Our VA personal injury law firm represented two commercial airline flight attendants who, at different times, suffered injuries when a certain type of commuter jet cockpit door burst off of its hinges literally flying back toward the flight attendant jump seat and injuring both attendants. In the first case, the jet was engaged in rolling down the runway at a rate of high speed when a pressurization issue caused the cockpit door to burst off of its hinges. The door flew back toward the first passenger row and struck the shoulder of the flight attendant who was facing towards the passengers.
In the second case, a different, but similar jet (operated by the same commuter airline) had a similar cockpit door fly off the hinges months later. Word got back to the second injured flight attendant that our firm was representing the first flight attendant and we therefore took on the second case.
First, we settled the original faulty product case with the insurance carrier for the commercial airline. Later, our firm was able to settle the second defective cockpit door case for the flight attendant injured in the same fashion.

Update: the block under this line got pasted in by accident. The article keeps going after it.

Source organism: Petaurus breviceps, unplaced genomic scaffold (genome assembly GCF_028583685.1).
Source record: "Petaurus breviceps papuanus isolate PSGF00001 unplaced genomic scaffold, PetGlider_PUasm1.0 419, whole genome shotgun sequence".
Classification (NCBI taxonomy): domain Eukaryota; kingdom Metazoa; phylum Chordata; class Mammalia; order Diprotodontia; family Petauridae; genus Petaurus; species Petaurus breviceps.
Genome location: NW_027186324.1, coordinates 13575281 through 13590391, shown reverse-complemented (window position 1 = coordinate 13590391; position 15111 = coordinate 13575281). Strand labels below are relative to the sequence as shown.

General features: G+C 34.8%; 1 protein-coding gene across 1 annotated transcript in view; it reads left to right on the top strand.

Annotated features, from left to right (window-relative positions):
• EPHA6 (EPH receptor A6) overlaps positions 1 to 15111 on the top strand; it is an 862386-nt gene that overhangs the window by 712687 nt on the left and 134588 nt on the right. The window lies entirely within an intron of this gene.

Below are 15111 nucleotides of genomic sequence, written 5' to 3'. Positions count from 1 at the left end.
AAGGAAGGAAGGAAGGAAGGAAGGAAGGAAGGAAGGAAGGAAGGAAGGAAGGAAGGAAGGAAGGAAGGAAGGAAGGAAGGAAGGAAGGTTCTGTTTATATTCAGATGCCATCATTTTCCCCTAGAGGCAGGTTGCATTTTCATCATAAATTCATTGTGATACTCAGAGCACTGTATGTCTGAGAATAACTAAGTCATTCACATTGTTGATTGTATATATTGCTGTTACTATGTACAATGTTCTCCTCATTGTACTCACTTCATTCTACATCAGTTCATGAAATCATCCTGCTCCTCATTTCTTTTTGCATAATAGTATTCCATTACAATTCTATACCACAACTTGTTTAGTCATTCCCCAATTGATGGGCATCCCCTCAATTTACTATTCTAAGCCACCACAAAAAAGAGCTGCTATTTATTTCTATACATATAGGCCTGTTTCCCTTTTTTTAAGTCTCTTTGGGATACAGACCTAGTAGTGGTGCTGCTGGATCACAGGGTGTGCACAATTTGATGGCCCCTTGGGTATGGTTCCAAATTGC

In aviation-related accidents, there are many federal aviation regulations that govern airlines. One of the first sources that we check is whether or not a federal safety regulation was violated by the airline that led to the injury on the jet.
Flight attendants are subjected to workers compensation and cannot bring about a complaint against their own employers when they accept the workers compensation benefits. However, there is an exception - bringing a case against a third party that is independent from the employer. The cases we handled were actually against the manufacturer of the aircraft. We chose the manufacturer since it had knowledge that the hinges were defective on the cockpit doors.
What transpired was the cockpit doors had to be changed out after 9/11 to meet more stringent security regulations. Unfortunately, the retro-fitting operation did not provide for appropriate hinges to accommodate for heavier and stronger doors.
In any accident, not just one involving aviation injuries, it is important to investigate the background information as to whether the company was aware of the defect or faulty product problem and took any steps to correct the known defects.
Our clients were pleased with the outcome of their cases. We benefitted from reaching out to other attorneys and national organizations regarding the updates to the cockpit doors and were able to use that information to achieve a successful settlement.